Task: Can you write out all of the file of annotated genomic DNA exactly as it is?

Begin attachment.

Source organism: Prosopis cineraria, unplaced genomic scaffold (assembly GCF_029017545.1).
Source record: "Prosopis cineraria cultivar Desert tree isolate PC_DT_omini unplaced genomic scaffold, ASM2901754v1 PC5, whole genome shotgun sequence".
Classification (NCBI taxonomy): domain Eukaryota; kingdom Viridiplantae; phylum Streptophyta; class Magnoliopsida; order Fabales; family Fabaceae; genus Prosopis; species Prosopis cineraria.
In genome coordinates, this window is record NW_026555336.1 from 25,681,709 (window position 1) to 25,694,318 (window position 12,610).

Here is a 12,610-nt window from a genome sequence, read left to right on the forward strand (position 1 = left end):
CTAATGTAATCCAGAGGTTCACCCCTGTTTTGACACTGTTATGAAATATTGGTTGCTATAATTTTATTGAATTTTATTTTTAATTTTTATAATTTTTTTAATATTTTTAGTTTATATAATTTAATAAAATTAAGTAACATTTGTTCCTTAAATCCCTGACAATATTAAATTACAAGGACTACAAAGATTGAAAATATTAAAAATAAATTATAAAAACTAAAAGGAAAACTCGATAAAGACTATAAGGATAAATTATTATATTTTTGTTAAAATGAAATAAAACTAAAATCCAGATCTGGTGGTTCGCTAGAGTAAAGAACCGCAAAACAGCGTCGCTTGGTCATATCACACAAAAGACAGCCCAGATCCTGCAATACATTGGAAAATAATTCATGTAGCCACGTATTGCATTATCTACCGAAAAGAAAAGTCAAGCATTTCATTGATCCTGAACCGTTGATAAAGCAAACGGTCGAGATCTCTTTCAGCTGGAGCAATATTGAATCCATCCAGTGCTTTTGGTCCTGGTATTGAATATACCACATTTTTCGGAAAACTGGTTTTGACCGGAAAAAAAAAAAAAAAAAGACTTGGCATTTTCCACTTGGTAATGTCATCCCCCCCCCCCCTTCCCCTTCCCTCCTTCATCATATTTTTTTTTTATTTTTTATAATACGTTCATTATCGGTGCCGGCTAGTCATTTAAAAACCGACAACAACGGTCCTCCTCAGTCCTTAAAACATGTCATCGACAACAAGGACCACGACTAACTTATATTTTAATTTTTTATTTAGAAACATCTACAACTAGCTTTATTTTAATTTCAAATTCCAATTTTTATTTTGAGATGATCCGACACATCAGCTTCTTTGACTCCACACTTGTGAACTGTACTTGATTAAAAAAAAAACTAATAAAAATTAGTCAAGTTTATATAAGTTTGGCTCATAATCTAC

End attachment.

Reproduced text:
Source organism: Prosopis cineraria, unplaced genomic scaffold (assembly GCF_029017545.1).
Source record: "Prosopis cineraria cultivar Desert tree isolate PC_DT_omini unplaced genomic scaffold, ASM2901754v1 PC5, whole genome shotgun sequence".
Classification (NCBI taxonomy): domain Eukaryota; kingdom Viridiplantae; phylum Streptophyta; class Magnoliopsida; order Fabales; family Fabaceae; genus Prosopis; species Prosopis cineraria.
In genome coordinates, this window is record NW_026555336.1 from 25,681,709 (window position 1) to 25,694,318 (window position 12,610).

Here is a 12,610-nt window from a genome sequence, read left to right on the forward strand (position 1 = left end):
CTAATGTAATCCAGAGGTTCACCCCTGTTTTGACACTGTTATGAAATATTGGTTGCTATAATTTTATTGAATTTTATTTTTAATTTTTATAATTTTTTTAATATTTTTAGTTTATATAATTTAATAAAATTAAGTAACATTTGTTCCTTAAATCCCTGACAATATTAAATTACAAGGACTACAAAGATTGAAAATATTAAAAATAAATTATAAAAACTAAAAGGAAAACTCGATAAAGACTATAAGGATAAATTATTATATTTTTGTTAAAATGAAATAAAACTAAAATCCAGATCTGGTGGTTCGCTAGAGTAAAGAACCGCAAAACAGCGTCGCTTGGTCATATCACACAAAAGACAGCCCAGATCCTGCAATACATTGGAAAATAATTCATGTAGCCACGTATTGCATTATCTACCGAAAAGAAAAGTCAAGCATTTCATTGATCCTGAACCGTTGATAAAGCAAACGGTCGAGATCTCTTTCAGCTGGAGCAATATTGAATCCATCCAGTGCTTTTGGTCCTGGTATTGAATATACCACATTTTTCGGAAAACTGGTTTTGACCGGAAAAAAAAAAAAAAAAAGACTTGGCATTTTCCACTTGGTAATGTCATCCCCCCCCCCCCTTCCCCTTCCCTCCTTCATCATATTTTTTTTTTATTTTTTATAATACGTTCATTATCGGTGCCGGCTAGTCATTTAAAAACCGACAACAACGGTCCTCCTCAGTCCTTAAAACATGTCATCGACAACAAGGACCACGACTAACTTATATTTTAATTTTTTATTTAGAAACATCTACAACTAGCTTTATTTTAATTTCAAATTCCAATTTTTATTTTGAGATGATCCGACACATCAGCTTCTTTGACTCCACACTTGTGAACTGTACTTGATTAAAAAAAAAACTAATAAAAATTAGTCAAGTTTATATAAGTTTGGCTCATAATCTAC